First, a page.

Port Dickson and Melaka, Malaysia

Tue 22 Jan 2013 04:12

We left Raffles Marina on Sunday, 6 January for a 33 mile journey to Pulau Pisang where we anchored for the night.  Our aim was to attempt to do day sails along the Malacca Straits to avoid the drama of local fishing nets that we had encountered in Indonesia (the memories are still way too fresh!). As expected there was no wind and we motored during the day staying close to the edge of the main shipping lane.  Helen, Spanner and Greg were still in awe of the massive ships travelling the ocean highway.

The next morning we motor sailed for 72 miles to Pulau Besar, also known as the Water Islands. The weather was again very calm and we only had to go around 2 – 3 fishermen and their nets. We secured a great anchorage close to the ferry wharf and went ashore on the dinghy. Unfortunately the island has seen better days and several of the resort buildings have been abandoned – something that we would soon see everywhere in Malaysia.

On Tuesday morning we departed for Admiral Marina in Port Dickson where we would check in to Malaysia. The 42 mile trip was not as pleasant as the previous two days with a storm skirting around us and lumpy seas and strong winds on our approach to the shallow and very narrow marina entrance. We were very happy to arrive in the very impressive colonial style marina.  The staff were efficient and the Marina Manager, Kash was extremely helpful and welcoming.  We all had to catch a cab to the nearby town of Port Dickson to visit immigration – there is a new rule that everyone has to be fingerprinted. Dadang and I then headed to the Harbour Master and Customs to complete the clearance – we are permitted to stay 90 days in Malaysia.  It was a very seamless and short procedure with no charge – an absolute contrast to Indonesia! In Malaysia it is important that ‘crew’ be listed as passengers, otherwise they cannot fly in and out of the country and the captain of the vessel cannot leave or a massive bond must be paid. So Dadang is now the official captain of Rex as Helen, Spanner and Greg will all be flying back to Australia.

The next morning we organised a car to take us to the UNESCO World Heritage City of Melaka, 90 kms away to spend a few days. Melaka enjoys a strategic location on the west coast of Peninsula Malaysia, along the historic Straits of Malacca. Established in 1403, it was an important trading post that attracted traders from all over the world. Melaka has over 600 years of history which is reflected in its ancient buildings from centuries of Portugese, Dutch and British rule. Malaysia’s current population is a mix of Malays, Chinese and Indians. Melaka is also well known for its mouth watering mix of cuisines – which we ate with gusto!

We stayed at a brand new hotel called the Hatton which was in a central location and enjoyed an ocean view room (not that we needed to see the ocean again!) and buffet breakfast for $65AUD! The buffet breakfast was the most extensive we have seen and we loved it – especially the freshly made roti with curry sauce or banana. It may sound sad but we found it hard to drag ourselves away and even had the buffet dinner both nights at the hotel – the food was sensational, especially the steamboat station where Helen and I stocked up on some amazing chinese greens and mushrooms and otak otak (spicy fish meat wrapped in banana leaf) It was also a great way for us to try the array of different cuisines (Nyonya, Chetti and Portugese) and we especially loved the Nyonya curries and sweet cakes (pandan coconut pancakes with palm sugar are my favourite). Nyonya cuisine is a marriage of Chinese cooking style with Malay ingredients and condiments. Being in a Muslim country, we were never offered alcohol with any of our meals.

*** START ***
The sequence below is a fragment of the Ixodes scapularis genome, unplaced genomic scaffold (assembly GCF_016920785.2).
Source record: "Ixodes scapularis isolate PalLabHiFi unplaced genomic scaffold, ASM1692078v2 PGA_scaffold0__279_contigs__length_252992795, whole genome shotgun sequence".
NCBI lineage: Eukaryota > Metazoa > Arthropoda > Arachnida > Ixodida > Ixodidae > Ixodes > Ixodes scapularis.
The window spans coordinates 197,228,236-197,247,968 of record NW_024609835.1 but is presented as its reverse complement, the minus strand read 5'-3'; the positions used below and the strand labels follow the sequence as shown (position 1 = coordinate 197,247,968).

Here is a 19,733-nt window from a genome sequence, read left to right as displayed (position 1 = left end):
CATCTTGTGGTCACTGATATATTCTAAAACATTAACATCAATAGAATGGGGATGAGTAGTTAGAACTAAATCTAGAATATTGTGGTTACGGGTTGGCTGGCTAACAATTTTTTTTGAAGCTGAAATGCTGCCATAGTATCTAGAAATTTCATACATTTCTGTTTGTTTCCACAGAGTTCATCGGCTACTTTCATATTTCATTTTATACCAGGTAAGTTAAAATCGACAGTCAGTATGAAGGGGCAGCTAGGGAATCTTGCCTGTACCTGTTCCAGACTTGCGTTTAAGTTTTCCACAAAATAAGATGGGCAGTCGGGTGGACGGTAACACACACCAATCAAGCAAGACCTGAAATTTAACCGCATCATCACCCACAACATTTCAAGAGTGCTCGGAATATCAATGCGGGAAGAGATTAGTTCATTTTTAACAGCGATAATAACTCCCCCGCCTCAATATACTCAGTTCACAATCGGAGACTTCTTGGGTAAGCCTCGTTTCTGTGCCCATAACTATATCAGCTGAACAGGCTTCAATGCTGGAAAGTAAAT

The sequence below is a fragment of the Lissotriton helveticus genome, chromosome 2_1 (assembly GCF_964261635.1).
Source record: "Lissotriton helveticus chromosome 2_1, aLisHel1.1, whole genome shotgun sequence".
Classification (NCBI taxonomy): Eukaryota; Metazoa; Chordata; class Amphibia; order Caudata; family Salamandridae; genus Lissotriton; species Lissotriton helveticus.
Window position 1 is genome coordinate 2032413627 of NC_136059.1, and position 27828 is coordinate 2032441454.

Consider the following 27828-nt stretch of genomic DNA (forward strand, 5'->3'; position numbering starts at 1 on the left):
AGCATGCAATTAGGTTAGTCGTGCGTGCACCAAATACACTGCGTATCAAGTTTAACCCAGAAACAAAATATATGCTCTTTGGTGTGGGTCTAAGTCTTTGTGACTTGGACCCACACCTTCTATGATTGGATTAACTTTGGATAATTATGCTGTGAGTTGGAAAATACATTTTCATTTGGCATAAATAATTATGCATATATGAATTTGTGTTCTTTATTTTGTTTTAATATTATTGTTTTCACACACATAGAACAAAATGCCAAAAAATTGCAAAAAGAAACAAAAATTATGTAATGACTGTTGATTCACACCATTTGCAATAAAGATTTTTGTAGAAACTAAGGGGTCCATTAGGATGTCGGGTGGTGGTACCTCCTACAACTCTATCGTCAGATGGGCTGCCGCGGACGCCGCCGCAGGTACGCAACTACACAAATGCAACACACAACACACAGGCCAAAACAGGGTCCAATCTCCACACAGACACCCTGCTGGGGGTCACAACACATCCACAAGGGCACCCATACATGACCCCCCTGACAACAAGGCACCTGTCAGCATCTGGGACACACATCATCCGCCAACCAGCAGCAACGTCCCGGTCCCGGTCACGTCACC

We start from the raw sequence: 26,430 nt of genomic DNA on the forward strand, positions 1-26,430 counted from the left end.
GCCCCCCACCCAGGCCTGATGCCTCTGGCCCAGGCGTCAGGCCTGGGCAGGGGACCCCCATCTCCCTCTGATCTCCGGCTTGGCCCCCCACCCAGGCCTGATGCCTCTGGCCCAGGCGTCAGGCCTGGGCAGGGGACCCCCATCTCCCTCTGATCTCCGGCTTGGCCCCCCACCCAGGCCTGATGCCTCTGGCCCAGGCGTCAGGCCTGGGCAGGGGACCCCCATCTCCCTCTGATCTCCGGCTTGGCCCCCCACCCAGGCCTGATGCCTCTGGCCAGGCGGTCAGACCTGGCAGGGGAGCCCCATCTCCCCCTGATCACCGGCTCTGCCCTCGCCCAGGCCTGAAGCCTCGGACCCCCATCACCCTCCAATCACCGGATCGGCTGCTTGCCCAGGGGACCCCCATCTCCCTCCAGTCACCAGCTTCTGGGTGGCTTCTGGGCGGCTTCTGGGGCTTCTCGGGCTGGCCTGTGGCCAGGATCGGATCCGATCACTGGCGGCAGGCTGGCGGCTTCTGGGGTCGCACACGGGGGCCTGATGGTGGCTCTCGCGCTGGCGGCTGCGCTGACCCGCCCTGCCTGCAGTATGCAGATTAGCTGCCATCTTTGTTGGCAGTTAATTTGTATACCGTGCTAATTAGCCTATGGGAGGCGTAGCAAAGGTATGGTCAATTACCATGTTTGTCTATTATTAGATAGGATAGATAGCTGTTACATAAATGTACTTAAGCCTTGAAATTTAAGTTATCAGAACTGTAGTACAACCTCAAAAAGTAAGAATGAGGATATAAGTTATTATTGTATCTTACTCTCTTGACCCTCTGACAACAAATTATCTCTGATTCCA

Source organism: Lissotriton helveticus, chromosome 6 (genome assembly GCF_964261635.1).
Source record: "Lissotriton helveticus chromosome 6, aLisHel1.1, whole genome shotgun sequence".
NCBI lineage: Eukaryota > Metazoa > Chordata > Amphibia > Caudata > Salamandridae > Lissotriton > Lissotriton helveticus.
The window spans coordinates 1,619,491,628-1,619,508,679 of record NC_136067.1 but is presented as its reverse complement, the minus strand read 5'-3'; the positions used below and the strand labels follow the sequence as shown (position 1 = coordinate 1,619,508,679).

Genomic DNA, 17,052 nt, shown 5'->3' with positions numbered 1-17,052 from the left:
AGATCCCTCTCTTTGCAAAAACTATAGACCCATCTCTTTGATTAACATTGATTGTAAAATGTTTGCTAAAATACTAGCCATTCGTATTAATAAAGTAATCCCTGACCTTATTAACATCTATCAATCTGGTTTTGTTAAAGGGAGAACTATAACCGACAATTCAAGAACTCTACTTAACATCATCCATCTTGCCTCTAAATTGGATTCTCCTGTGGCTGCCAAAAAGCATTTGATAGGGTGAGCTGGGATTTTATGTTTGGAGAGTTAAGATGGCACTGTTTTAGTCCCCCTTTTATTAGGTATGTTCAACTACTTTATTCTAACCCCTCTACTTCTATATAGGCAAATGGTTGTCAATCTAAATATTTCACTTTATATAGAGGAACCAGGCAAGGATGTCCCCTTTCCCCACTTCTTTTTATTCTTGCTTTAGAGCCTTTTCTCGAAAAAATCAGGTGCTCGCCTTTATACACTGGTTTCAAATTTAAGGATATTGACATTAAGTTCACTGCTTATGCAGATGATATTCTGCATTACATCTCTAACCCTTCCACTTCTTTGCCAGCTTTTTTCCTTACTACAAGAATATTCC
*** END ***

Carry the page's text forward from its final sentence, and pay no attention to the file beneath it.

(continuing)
We sadly left the comfort of the hotel buffet and visited the nearby Maritime Museum which is housed in a replica of the Flor de la Mar, a Portugese vessel that sank off the coast of Melaka. The Museum had great displays of the history of Melaka, beginning from the Sultanate of Melaka in the 14 century to the pre-independence era. Inside were models of ships, authentic maps, charts and old iron chests that were once used to store precious cargo.

We then ventured to the famous Jonker Street located in the older section of the city with an array of antique shops selling authentic artefacts and relics. Many shops date as far back as 300 years. We found some fantastic clothing stores, chinese artworks and hawker stalls. I managed to coerce Helen into trying the famous Nyonya Cendol – shaved ice with kidney beans, green jelly and aromatic palm sugar syrup and she was a fan. I was too scared to try the durian one – but I promise to try the ‘king of fruit’ before I leave Asia. We also tried the much sought after Melaka delicacy of  Hainanese chicken rice balls with chicken meat, cucumber and garlic – chilli sauce – all for the princely sum of $4AUD for 4 people. However a lot of the Hawker stalls leave a lot to be desired in terms of hygiene standards so we played it safe most of the time.

The shopping in Melaka was terrific and we all bought clothes and sneakers at very cheap prices. I also took Helen for her first reflexology massage session and decided it was the best so far in Asia – about $12 for an hour.

After our mini holiday in Melaka we headed back to the marina to fuel up, get more provisions and to check out of Port Dickson. I also got a new mobile sim and internet sim for Malaysia and was impressed with the low price and service. So far I am a big fan of Malaysia, its people, culture and food.